There’s something about weddings that just brings out the crazy in people. Given enough decisions, questions, opinions, and Google spreadsheets, even a fairly reasonable person is liable to transform into a total psycho. We hear the most stories about brides gone bananas, but there is another, arguably more sinister culprit that’s less talked about: the inconsiderate wedding guest. No more. Below are some of the more annoying questions a bride may receive from her guests, and how to respond without threatening bodily harm calmly.
1. Can You Request An Early Check-In For Us?
What You Want To Say: Sure, Aunt Helen. I’d love nothing more than to call the hotel on your behalf to do what you could easily do yourself, especially since I’m not at all busy wrangling RSVPs, trying to put together a seating chart, and explaining to my florist that I don’t know a gardenia from a hydrangea. While we’re at it, do you want me to put in your room service order too? Coddled eggs, I assume?
What You Should Say: Sure, Aunt Helen. I’ll see what the hotel can do.
2. Do You Know A Good Hairstylist Or Makeup Artist In The Area?
What You Want To Say: Despite the internal cries of pain this question is inducing, I am not, in fact, a living, breathing Yelp1 come to life. It just so happens that the good hairstylist and makeup artist I know happen to be busy that day attending to me because, you know, it’s my WEDDING. Google it like you do every other inane question you have, Martha.
What You Should Say: I’m sorry, I don’t. Here are a few I found doing a quick Google search that have good reviews.
3. Can You Tell Me What Time The Ceremony Starts/Where You’re Registered/The Venue Address/Other Previously Given Information?
What You Want To Say: It’s funny you should ask, Uncle Bob. You know that silly little set of cards I sent you a few weeks back asking you to RSVP to my wedding? It contains ALL of the details you are bothering me about now. What’s more, I even spent several hours designing a website with an address I also gave you precisely so I could avoid this very scenario!
What You Should Say: Here is . It has all of the info you need!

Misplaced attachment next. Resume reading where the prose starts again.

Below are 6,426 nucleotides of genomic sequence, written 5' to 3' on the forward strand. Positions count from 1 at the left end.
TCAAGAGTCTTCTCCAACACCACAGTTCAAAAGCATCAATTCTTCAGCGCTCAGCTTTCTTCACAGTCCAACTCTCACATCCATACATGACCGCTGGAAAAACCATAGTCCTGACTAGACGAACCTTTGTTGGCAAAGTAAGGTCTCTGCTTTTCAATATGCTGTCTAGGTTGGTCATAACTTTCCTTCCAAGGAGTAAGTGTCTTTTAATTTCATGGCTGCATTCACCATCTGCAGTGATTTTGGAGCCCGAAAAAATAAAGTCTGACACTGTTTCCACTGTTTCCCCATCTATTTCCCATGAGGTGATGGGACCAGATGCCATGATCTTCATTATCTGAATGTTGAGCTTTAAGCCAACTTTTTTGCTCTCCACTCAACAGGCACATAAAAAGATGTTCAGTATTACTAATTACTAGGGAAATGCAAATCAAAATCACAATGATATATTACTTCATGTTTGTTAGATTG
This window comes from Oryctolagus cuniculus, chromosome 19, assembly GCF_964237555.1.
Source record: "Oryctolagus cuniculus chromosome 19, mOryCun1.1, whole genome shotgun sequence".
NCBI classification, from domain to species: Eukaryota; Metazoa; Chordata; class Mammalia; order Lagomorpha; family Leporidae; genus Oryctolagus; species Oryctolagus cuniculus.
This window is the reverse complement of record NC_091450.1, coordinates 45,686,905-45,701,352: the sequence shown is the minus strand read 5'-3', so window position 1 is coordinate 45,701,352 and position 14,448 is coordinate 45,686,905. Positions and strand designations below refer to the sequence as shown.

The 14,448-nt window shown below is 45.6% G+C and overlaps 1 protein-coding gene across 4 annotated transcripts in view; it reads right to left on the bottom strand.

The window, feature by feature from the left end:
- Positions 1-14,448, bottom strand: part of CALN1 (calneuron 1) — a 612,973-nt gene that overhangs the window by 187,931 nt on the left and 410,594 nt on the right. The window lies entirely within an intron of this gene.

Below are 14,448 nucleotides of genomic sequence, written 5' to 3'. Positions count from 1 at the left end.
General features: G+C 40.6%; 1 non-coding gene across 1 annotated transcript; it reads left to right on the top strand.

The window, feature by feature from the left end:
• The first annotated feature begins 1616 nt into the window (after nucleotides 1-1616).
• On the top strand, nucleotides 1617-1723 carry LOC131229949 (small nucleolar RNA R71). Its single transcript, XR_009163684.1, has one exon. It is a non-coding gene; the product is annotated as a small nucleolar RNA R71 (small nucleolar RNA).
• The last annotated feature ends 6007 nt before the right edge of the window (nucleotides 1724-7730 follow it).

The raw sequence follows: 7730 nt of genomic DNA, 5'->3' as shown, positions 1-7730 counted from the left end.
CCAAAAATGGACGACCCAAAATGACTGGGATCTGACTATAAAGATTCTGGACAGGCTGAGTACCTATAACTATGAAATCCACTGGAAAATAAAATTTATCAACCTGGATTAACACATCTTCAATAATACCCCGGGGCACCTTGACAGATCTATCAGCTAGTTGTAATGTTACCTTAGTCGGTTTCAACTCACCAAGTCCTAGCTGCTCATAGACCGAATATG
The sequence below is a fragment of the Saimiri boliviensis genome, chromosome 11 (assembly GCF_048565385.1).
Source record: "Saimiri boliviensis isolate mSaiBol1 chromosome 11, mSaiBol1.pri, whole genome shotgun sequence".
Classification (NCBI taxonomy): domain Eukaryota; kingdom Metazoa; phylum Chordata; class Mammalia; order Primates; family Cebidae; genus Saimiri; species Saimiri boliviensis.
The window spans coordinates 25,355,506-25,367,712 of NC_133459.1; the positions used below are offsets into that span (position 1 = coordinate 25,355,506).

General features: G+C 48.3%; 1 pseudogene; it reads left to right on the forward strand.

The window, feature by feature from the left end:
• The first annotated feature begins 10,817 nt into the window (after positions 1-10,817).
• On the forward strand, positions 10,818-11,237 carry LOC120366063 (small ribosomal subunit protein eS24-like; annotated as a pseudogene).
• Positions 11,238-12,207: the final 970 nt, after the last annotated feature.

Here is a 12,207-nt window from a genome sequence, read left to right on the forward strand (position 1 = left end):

4. Can I Bring A Plus-One?
What You Want To Say: Uh, did you misread the invitation, Cousin Laura? I thought the omission of “& Guest” was pretty clear, but let me spell it out for you. I’ve seen you three times in the past 10 years—you’re lucky I invited you at all. Plus, I’m already wildly over-budget and would prefer not to spend another $100+ on a plate for the rando you met four months ago at a festival that you “just totally connect with.”
What You Should Say: Unfortunately, the venue is really tight on seating, so we could only give plus-ones to people who .
5. Is It Possible For The Kitchen To Prepare My Meal Without ?
What You Want To Say: It’s cute that you’re not eating carbs this month, Kevin, but I’m already working overtime with the caterer to accommodate vegetarians, people with gluten allergies, and guests who keep kosher, not to mention a friend who will literally drop dead if her dish contains tree nuts. Your fad diet does not qualify as an allergy!
What You Should Say: I’ll check with the caterer and let you know.
6. Could You Make Sure I’m Sitting With _________?
What You Want To Say: I know it’s been hard to tell, what with the invitations, wedding website with our photo, countless events and other fanfare surrounding me and my fiancé, but this wedding is not about you. Putting together a harmonious seating chart is about as simple as solving The Collatz Conjecture. I’m dealing with relatives who want to murder each other; you getting to sit next to your fave bro is NOT a priority.
What You Should Say: We’ll do our best, but we can’t make any promises. Seating charts are tricky!
7. Can You Change The Wedding Date To Accommodate My ?
What You Want To Say: No. Are you f*cking kidding me?